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Clear all stores or set them all to its initial state #1118

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JonaMX opened this Issue Jan 4, 2018 · 21 comments

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@JonaMX
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JonaMX commented Jan 4, 2018

What problem does this feature solve?

I have several modules defined on my store, with its own store on each module:

export default new Vuex.Store({
  modules: {
    user,
    items,
    invoices,
    ... // A bunch of other modules
  }
})

The issue is that when the user logs out the app, all the information in the store remains since no mutation is being called to effect them or the set them to its initial state, therefore when another user logs in he can see information of the previous user, I know that I can just create a new mutation to set the store to its initial state, but that means that I'd need to call this mutation for each module that I have.

Is there a way to clear them all?

What does the proposed API look like?

It would be great to have a reserved mutation named 'clearAll' or alike, that resets all the module stores to its initial state as they were defined

...mapMutations([
  'clearAll'
])

Then on the logout method

logout: function () {
  this.$store.dispatch('logout').then(
    () => {
      this.$router.push('/login')
      this.clearAll()
    }
  )
},

@robodude

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robodude commented Jan 8, 2018

You can easily implement something like this on your own.

On your 'root' Vuex store you can implement an action that calls each individual modules 'reset' mutation.

    actions: {
        clearAll({ commit }){
            commit("moduleA/reset")
            commit("moduleC/reset")
        }
    }

This gives you greater control over a generic solution because you might have modules that you wouldn't want to clear under some circumstances.

@ktsn

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ktsn commented Jan 9, 2018

As @robodude described.

FYI, you can declare a function returning an initial state to reset a state.

function initialState () {
  return { /* .. initial state ... */ }
}

export default {
  state: initialState,

  mutations: {
    reset (state) {
      // acquire initial state
      const s = initialState()
      Object.keys(s).forEach(key => {
        state[key] = s[key]
      })
    }
  }
}

@ktsn ktsn closed this Jan 9, 2018

@DarynHolmes

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DarynHolmes commented Mar 28, 2018

Thanks for this. I was wondering why does reset loop over all the keys? Why can't is just set state to initialState() ?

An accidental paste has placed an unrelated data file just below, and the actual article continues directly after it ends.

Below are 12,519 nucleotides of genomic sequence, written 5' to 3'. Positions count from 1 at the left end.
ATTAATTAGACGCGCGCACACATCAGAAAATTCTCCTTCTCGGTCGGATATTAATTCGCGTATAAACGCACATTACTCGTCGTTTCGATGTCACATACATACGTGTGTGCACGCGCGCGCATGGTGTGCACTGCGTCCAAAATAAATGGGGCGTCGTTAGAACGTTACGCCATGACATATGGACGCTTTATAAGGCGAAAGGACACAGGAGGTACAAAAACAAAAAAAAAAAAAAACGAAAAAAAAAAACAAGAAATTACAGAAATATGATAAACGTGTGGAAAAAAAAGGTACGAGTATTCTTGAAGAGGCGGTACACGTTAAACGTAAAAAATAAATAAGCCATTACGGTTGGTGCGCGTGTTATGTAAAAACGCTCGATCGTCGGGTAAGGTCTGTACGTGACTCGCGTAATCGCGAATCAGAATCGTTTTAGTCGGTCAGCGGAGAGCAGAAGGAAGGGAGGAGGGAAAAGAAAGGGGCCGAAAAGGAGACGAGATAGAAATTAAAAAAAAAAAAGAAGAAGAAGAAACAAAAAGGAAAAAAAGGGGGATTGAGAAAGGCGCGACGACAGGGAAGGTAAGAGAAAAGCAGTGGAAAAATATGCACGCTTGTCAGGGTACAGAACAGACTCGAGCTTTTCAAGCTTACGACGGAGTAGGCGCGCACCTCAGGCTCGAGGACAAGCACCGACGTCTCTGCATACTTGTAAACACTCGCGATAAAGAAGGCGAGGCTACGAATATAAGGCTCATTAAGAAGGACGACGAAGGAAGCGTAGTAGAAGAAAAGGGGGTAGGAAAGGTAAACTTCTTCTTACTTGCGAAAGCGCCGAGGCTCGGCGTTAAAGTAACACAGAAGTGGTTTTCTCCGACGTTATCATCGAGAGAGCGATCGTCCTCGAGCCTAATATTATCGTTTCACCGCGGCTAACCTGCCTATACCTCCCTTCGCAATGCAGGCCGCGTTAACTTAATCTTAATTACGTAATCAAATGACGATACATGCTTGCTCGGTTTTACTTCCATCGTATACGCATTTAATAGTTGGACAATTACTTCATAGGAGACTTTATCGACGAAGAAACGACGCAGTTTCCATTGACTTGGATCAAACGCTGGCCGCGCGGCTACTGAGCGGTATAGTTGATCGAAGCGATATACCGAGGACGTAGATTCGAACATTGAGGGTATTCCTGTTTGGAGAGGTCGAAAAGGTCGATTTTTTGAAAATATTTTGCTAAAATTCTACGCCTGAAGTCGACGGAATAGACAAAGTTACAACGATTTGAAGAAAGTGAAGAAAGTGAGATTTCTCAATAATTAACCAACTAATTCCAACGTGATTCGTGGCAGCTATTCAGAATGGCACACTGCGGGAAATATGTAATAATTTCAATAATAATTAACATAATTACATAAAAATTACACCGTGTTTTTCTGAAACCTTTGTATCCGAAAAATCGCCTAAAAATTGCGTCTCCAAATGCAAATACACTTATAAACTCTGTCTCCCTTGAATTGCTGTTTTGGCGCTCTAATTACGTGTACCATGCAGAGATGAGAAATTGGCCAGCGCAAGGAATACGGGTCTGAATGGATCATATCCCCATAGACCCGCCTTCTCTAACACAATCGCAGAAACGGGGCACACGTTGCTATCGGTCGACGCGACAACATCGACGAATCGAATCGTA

@kiaking

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kiaking commented Mar 28, 2018

Because if you do that (state = initialState) then the state object will loose it's observer and it won't be reactive anymore. Same as plain object behavior in JavaScript.

const object = { key: 'value' }

function one (o) {
  o.key = 'one'
}

one(object)

console.log(object) // <- { key: 'value' }

function two (o) {
  o = { key: 'two' }
}

two(object)

console.log(object) // <- { key: 'value' } Not modified!
@DarynHolmes

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DarynHolmes commented Mar 28, 2018

Thanks @kiaking for the fast and helpful response.

@peacefulseeker

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peacefulseeker commented May 24, 2018

Not sure why, but even after creating initialState function, which returns clean object, vue observer was assigned to it after. Probably did something wrong.
But than came across kind of Object.freeze() decision:

// state.js

const initialState = {
  pflegegrad: 0,
  progress: 0,
  result: {
    initial: 0,
    final: 0,
  },
  completedModule: 0,
  currentModule: 1,
  modules: ...nestedObj,
}

export default () => ({
  ...JSON.parse(JSON.stringify(initialState)),
})

And it worked liek a charm. May be the problem was also in deeply nested Objects.

@JFGHT

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JFGHT commented Jun 1, 2018

@elbsurfer

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elbsurfer commented Jun 12, 2018

@ktsn Thanks for your proposal, but this does not work nested object states. Do you have a solution as well?

@Alendorff

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Alendorff commented Jun 27, 2018

Object.keys(s).forEach(key => {
        state[key] = s[key]
      })

In case if there is no additional keys added in state, would Object.assign(state, initialState()) bring the same result? In terms of handling getters correctly and so on.

@NJM8

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NJM8 commented Aug 9, 2018

I wanted to chime in with my variation on the great solution provided by @ktsn. I have 10ish vuex modules and like to keep things super DRY. So I defined the same initialState function, but the only other thing I do in the module is put this on the modules state.

In user.js module

function initialState() {
  return {
    status: "",
    profile: {}
  };
}

export const state = {